ESPN analyst Teddy Atlas, the sometimes trainer and all-the-time proponent of cleaning up the shadier sides of the sport, weighed in on the performances of the two New York-based boxers who took part in the London Olympics. Atlas was asked about Marine Jamel Herring, who was ousted in his first-round scrap against Kazakh Daniyar Yeleussinov, 19-9.
"Herring didn't look good at all," Atlas said. "As a Marine, his loss didn't seem to bother him the way you'd think it'd bother you. He was another guy happy to be there, I didn't see the passion I saw in Errol Spence and Terrell Gausha."
"Herring, a native of Coram, Long Island, responded to the critique.
"That wasn't the case by far, actually," Herring said. "I'm still a little bothered by my performance, truthfully, but I couldn't find my rhythm or timing. I told everyone from the beginning I didn't want to just be a guy who was happy to be there, I wanted to get on the podium ... but once I got out of the ring, as a leader I had to put on a smile and just keep my head up for my team and everyone at home.
"I take the sport seriously and I worked hard to get to where I was at. Nobody likes to lose, but Teddy is entitled to his opinion."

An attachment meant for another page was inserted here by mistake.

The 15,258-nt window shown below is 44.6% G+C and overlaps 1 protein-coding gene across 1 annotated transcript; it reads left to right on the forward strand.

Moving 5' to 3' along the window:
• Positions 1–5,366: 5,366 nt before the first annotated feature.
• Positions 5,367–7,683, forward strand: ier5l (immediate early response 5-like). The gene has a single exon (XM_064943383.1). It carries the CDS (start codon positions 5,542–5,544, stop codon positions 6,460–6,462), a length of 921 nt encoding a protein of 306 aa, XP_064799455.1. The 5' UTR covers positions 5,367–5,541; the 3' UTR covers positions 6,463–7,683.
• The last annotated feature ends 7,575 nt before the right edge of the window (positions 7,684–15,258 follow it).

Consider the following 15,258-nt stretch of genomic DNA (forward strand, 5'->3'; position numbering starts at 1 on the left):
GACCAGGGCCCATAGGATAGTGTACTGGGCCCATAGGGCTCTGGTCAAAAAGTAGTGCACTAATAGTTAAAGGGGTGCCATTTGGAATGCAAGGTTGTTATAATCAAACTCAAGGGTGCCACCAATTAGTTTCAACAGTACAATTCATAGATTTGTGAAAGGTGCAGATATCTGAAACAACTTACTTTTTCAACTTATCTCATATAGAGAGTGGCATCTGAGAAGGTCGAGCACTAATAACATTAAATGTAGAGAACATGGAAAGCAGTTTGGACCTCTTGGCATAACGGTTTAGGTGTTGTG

Herring showed class in tipping his cap to Daniyar, and also noted that the U.S. team doesn't get enough international experience, an opinion that Atlas shares.
"My opponent was just the better man and my lack of international experience showed, but I'm just being honest with myself and to the public," Herring said. "I've dominated in my country, like most of the team, but since we had little time to prepare it just showed. I honestly tried to fight my heart out, but once the third round came and I saw he was running, and I knew it would be hard to rally back up on points on the amateur level, and on top of that a lot people felt I wasn't getting the points I scored, so I just sucked it up and went out with pride.
"People can doubt me and say whatever, but it isn't easy becoming an Olympian and people need to seriously realize that," he said. "I had to qualify and fight to earn my spot on that team, so I don't care what anyone has to say at this point. Based off of one bad fight at the Olympics, people are even judging how well I'll do as a pro. Well, guess what? There are many Olympians who didn't medal or do well at the Olympics but were successful pros, like Miguel Cotto. So I don't care what Teddy or anyone thinks at the moment. I respect Teddy, don't get me wrong, but if I let people and their opinions bother me I won't get anywhere."
Herring is enthused and looking forward to his entry into the professional waters. "Right now I'm talking with Mike Stafford to better improve my technique and defense," he said, referring Adrien Broner's coach. "He wants me to come to camp next month."